NewsPublic Affairs / April 19, 2016

Indiana Senate Committee Begins Study Of Illegal Immigration Issues

The first of six committee meetings featured testimony from two expert witnesses who advocated for stricter immigration measures.Indiana Senate, Immigration, illegal immigration2016-04-19T00:00:00-04:00
Indiana Senate Committee Begins Study Of Illegal Immigration Issues

INDIANAPOLIS -- The Indiana State Senate Tuesday kicked off a six-month long committee to study issues with illegal immigration.  The first committee meeting featured testimony from two expert witnesses who advocated for stricter immigration measures.

Kansas Secretary of State Kris Kobach told the committee Indiana should enact measures to require proof of citizenship when registering to vote and require all businesses to use E-Verify, which checks the legal status of prospective employees. 

The committee also heard from the Immigration Reform Law Institute’s Dale Wilcox, who agrees with Kobach and says states must step in where the federal government has failed to act.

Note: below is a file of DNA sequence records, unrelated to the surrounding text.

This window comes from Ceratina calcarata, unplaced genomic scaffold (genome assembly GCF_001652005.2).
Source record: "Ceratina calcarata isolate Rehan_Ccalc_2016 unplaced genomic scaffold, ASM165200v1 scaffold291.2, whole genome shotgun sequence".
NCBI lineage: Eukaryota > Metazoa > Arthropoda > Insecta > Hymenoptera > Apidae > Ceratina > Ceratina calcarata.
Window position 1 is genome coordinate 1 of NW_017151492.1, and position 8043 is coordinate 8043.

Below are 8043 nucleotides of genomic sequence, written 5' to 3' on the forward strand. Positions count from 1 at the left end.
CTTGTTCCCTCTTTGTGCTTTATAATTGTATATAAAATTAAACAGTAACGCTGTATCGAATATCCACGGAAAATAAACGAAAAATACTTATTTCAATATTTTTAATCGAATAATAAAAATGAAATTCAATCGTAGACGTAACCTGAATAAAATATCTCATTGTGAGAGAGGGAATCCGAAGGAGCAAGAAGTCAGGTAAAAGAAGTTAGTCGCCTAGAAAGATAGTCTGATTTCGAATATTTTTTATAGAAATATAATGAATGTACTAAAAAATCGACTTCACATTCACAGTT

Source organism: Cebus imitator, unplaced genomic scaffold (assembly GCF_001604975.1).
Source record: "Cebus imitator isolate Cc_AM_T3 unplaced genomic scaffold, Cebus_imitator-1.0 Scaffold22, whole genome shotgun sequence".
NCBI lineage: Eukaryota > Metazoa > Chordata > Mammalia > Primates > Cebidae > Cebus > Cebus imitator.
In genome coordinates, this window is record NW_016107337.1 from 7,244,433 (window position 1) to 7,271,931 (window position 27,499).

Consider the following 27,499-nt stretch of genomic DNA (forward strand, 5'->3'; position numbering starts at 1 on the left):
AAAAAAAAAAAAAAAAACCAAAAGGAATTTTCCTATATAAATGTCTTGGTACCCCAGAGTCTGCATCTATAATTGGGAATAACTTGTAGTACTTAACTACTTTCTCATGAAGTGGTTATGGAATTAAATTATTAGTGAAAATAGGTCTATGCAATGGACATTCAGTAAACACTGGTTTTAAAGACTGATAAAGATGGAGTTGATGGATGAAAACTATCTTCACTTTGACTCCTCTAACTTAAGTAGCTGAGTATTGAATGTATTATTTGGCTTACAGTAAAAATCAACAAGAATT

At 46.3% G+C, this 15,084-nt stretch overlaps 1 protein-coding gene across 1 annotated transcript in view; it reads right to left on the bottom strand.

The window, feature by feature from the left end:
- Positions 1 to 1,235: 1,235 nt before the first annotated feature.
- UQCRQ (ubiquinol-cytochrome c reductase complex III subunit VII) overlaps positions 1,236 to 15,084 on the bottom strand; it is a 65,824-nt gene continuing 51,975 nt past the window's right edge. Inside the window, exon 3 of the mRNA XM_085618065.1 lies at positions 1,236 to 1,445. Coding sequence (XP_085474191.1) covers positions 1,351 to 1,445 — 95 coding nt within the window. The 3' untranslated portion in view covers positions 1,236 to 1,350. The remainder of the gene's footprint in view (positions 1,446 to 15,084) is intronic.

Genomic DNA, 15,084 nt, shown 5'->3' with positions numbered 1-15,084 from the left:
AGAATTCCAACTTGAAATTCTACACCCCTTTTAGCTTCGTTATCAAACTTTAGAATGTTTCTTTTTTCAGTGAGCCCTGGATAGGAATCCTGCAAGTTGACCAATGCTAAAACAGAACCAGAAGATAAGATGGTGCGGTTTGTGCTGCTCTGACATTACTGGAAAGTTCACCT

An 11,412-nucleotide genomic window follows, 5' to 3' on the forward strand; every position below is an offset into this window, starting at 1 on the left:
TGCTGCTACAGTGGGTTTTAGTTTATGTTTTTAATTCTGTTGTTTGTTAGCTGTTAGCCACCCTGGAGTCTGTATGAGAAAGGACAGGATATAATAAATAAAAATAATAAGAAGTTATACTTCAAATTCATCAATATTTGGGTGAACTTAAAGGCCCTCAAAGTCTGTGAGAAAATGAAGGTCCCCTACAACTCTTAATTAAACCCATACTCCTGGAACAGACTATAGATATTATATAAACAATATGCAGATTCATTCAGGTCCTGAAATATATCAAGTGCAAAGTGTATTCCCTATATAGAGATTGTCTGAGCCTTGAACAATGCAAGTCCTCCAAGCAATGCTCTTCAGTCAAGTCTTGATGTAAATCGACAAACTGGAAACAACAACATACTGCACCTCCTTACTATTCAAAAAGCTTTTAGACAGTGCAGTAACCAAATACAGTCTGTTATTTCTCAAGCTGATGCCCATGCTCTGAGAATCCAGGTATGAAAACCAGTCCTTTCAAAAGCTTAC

“The American public is demanding that government at all levels take the necessary steps to protect American jobs and taxpayers from a burden placed upon them by years of inconsistent and often lax immigration enforcement,” Wilcox said.

Sarah Fox is with the Indiana Undocumented Youth Alliance.  She says lawmakers should instead focus on measures that she says will make Indiana the welcoming place it says it is.

“Make education an equal right by allowing Indiana undocumented students to pay resident rate tuition at public colleges and universities," Fox said. "Keep our families and roads safe by granting driver certificates to undocumented immigrants.”

Fox is one of about a dozen people who rallied before the meeting.

The committee will meet five more times before it’s expected to send a report to the full legislature.

 

 

Related News

Lawson Denies Presidential Commission Access To Voter Info
Judge Halts Key Parts Of New Indiana Anti-Abortion Law
State Ends Fiscal Year With Small Surplus, Healthy Reserve